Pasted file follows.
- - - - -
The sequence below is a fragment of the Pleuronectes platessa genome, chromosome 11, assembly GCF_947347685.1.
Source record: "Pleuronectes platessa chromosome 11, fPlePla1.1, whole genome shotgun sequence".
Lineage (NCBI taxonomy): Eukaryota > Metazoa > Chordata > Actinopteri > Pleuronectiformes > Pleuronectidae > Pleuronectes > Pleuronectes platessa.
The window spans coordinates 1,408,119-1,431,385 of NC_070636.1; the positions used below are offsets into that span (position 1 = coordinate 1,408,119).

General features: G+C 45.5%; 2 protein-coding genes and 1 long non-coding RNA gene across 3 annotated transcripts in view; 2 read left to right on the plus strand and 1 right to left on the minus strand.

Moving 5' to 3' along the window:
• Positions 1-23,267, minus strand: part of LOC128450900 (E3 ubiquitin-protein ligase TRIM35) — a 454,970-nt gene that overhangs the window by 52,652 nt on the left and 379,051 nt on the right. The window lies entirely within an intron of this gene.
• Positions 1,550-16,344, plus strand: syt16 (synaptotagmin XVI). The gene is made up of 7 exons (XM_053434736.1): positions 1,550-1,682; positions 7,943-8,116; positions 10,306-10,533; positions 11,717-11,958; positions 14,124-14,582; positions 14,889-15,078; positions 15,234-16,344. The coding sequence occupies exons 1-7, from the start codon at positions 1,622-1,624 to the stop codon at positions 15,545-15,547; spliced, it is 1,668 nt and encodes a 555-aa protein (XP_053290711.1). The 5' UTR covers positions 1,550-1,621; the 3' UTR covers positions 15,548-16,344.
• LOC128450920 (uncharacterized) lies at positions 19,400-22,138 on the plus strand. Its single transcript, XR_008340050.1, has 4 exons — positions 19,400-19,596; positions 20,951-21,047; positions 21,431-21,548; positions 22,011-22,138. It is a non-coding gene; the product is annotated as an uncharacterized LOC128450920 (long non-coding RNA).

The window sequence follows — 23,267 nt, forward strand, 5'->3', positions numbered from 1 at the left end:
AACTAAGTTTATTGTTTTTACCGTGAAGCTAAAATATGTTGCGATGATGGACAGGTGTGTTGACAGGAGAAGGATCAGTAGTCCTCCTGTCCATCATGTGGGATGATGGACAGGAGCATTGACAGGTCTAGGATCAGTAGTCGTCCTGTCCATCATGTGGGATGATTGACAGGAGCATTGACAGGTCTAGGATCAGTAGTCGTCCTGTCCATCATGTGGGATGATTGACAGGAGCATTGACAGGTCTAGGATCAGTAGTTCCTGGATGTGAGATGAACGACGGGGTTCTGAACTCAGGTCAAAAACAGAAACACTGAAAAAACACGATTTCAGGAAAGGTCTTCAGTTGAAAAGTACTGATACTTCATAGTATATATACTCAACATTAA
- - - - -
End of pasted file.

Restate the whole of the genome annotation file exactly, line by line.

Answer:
The sequence below is a fragment of the Pleuronectes platessa genome, chromosome 11, assembly GCF_947347685.1.
Source record: "Pleuronectes platessa chromosome 11, fPlePla1.1, whole genome shotgun sequence".
Lineage (NCBI taxonomy): Eukaryota > Metazoa > Chordata > Actinopteri > Pleuronectiformes > Pleuronectidae > Pleuronectes > Pleuronectes platessa.
The window spans coordinates 1,408,119-1,431,385 of NC_070636.1; the positions used below are offsets into that span (position 1 = coordinate 1,408,119).

General features: G+C 45.5%; 2 protein-coding genes and 1 long non-coding RNA gene across 3 annotated transcripts in view; 2 read left to right on the plus strand and 1 right to left on the minus strand.

Moving 5' to 3' along the window:
• Positions 1-23,267, minus strand: part of LOC128450900 (E3 ubiquitin-protein ligase TRIM35) — a 454,970-nt gene that overhangs the window by 52,652 nt on the left and 379,051 nt on the right. The window lies entirely within an intron of this gene.
• Positions 1,550-16,344, plus strand: syt16 (synaptotagmin XVI). The gene is made up of 7 exons (XM_053434736.1): positions 1,550-1,682; positions 7,943-8,116; positions 10,306-10,533; positions 11,717-11,958; positions 14,124-14,582; positions 14,889-15,078; positions 15,234-16,344. The coding sequence occupies exons 1-7, from the start codon at positions 1,622-1,624 to the stop codon at positions 15,545-15,547; spliced, it is 1,668 nt and encodes a 555-aa protein (XP_053290711.1). The 5' UTR covers positions 1,550-1,621; the 3' UTR covers positions 15,548-16,344.
• LOC128450920 (uncharacterized) lies at positions 19,400-22,138 on the plus strand. Its single transcript, XR_008340050.1, has 4 exons — positions 19,400-19,596; positions 20,951-21,047; positions 21,431-21,548; positions 22,011-22,138. It is a non-coding gene; the product is annotated as an uncharacterized LOC128450920 (long non-coding RNA).

The window sequence follows — 23,267 nt, forward strand, 5'->3', positions numbered from 1 at the left end:
AACTAAGTTTATTGTTTTTACCGTGAAGCTAAAATATGTTGCGATGATGGACAGGTGTGTTGACAGGAGAAGGATCAGTAGTCCTCCTGTCCATCATGTGGGATGATGGACAGGAGCATTGACAGGTCTAGGATCAGTAGTCGTCCTGTCCATCATGTGGGATGATTGACAGGAGCATTGACAGGTCTAGGATCAGTAGTCGTCCTGTCCATCATGTGGGATGATTGACAGGAGCATTGACAGGTCTAGGATCAGTAGTTCCTGGATGTGAGATGAACGACGGGGTTCTGAACTCAGGTCAAAAACAGAAACACTGAAAAAACACGATTTCAGGAAAGGTCTTCAGTTGAAAAGTACTGATACTTCATAGTATATATACTCAACATTAA